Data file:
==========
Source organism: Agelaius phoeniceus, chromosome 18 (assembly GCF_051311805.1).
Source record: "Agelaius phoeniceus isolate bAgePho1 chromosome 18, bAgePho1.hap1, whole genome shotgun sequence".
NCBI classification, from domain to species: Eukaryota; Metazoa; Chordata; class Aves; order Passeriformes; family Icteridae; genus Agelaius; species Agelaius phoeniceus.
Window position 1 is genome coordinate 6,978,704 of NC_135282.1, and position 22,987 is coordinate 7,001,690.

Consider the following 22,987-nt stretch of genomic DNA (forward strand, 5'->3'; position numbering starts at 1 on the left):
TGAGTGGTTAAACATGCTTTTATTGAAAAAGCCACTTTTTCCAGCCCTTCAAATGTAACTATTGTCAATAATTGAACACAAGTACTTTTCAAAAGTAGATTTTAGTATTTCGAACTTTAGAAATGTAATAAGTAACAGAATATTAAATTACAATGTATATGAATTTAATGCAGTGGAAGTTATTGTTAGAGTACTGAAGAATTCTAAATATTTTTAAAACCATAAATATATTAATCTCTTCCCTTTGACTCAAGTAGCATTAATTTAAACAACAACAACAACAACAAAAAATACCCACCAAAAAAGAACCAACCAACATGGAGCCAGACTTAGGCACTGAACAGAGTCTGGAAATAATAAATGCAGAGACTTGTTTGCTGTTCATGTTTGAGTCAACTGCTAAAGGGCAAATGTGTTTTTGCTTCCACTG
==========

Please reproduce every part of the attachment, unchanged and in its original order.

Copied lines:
Source organism: Agelaius phoeniceus, chromosome 18 (assembly GCF_051311805.1).
Source record: "Agelaius phoeniceus isolate bAgePho1 chromosome 18, bAgePho1.hap1, whole genome shotgun sequence".
NCBI classification, from domain to species: Eukaryota; Metazoa; Chordata; class Aves; order Passeriformes; family Icteridae; genus Agelaius; species Agelaius phoeniceus.
Window position 1 is genome coordinate 6,978,704 of NC_135282.1, and position 22,987 is coordinate 7,001,690.

Consider the following 22,987-nt stretch of genomic DNA (forward strand, 5'->3'; position numbering starts at 1 on the left):
TGAGTGGTTAAACATGCTTTTATTGAAAAAGCCACTTTTTCCAGCCCTTCAAATGTAACTATTGTCAATAATTGAACACAAGTACTTTTCAAAAGTAGATTTTAGTATTTCGAACTTTAGAAATGTAATAAGTAACAGAATATTAAATTACAATGTATATGAATTTAATGCAGTGGAAGTTATTGTTAGAGTACTGAAGAATTCTAAATATTTTTAAAACCATAAATATATTAATCTCTTCCCTTTGACTCAAGTAGCATTAATTTAAACAACAACAACAACAACAAAAAATACCCACCAAAAAAGAACCAACCAACATGGAGCCAGACTTAGGCACTGAACAGAGTCTGGAAATAATAAATGCAGAGACTTGTTTGCTGTTCATGTTTGAGTCAACTGCTAAAGGGCAAATGTGTTTTTGCTTCCACTG